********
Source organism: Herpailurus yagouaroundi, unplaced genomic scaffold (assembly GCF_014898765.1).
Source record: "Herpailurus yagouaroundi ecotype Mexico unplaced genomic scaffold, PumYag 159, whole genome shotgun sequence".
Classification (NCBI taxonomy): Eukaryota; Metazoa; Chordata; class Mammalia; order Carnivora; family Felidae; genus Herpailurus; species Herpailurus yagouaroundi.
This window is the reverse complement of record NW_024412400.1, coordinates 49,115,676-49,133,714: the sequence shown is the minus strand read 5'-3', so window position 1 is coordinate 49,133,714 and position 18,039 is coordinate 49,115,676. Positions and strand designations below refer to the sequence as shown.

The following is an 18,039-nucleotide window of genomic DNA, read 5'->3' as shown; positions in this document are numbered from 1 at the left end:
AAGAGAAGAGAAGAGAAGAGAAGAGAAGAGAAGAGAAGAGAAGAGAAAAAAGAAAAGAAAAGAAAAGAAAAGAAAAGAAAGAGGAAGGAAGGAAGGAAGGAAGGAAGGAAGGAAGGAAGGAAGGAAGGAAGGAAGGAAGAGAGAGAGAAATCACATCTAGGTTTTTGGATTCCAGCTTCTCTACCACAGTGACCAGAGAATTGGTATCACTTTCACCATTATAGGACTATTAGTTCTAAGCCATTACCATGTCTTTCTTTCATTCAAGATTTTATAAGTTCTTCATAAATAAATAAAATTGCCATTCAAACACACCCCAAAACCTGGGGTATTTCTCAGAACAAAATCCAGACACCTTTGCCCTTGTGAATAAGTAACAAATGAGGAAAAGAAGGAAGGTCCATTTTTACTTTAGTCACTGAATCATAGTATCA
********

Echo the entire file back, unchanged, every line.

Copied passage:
Source organism: Herpailurus yagouaroundi, unplaced genomic scaffold (assembly GCF_014898765.1).
Source record: "Herpailurus yagouaroundi ecotype Mexico unplaced genomic scaffold, PumYag 159, whole genome shotgun sequence".
Classification (NCBI taxonomy): Eukaryota; Metazoa; Chordata; class Mammalia; order Carnivora; family Felidae; genus Herpailurus; species Herpailurus yagouaroundi.
This window is the reverse complement of record NW_024412400.1, coordinates 49,115,676-49,133,714: the sequence shown is the minus strand read 5'-3', so window position 1 is coordinate 49,133,714 and position 18,039 is coordinate 49,115,676. Positions and strand designations below refer to the sequence as shown.

The following is an 18,039-nucleotide window of genomic DNA, read 5'->3' as shown; positions in this document are numbered from 1 at the left end:
AAGAGAAGAGAAGAGAAGAGAAGAGAAGAGAAGAGAAGAGAAGAGAAAAAAGAAAAGAAAAGAAAAGAAAAGAAAAGAAAGAGGAAGGAAGGAAGGAAGGAAGGAAGGAAGGAAGGAAGGAAGGAAGGAAGGAAGGAAGAGAGAGAGAAATCACATCTAGGTTTTTGGATTCCAGCTTCTCTACCACAGTGACCAGAGAATTGGTATCACTTTCACCATTATAGGACTATTAGTTCTAAGCCATTACCATGTCTTTCTTTCATTCAAGATTTTATAAGTTCTTCATAAATAAATAAAATTGCCATTCAAACACACCCCAAAACCTGGGGTATTTCTCAGAACAAAATCCAGACACCTTTGCCCTTGTGAATAAGTAACAAATGAGGAAAAGAAGGAAGGTCCATTTTTACTTTAGTCACTGAATCATAGTATCA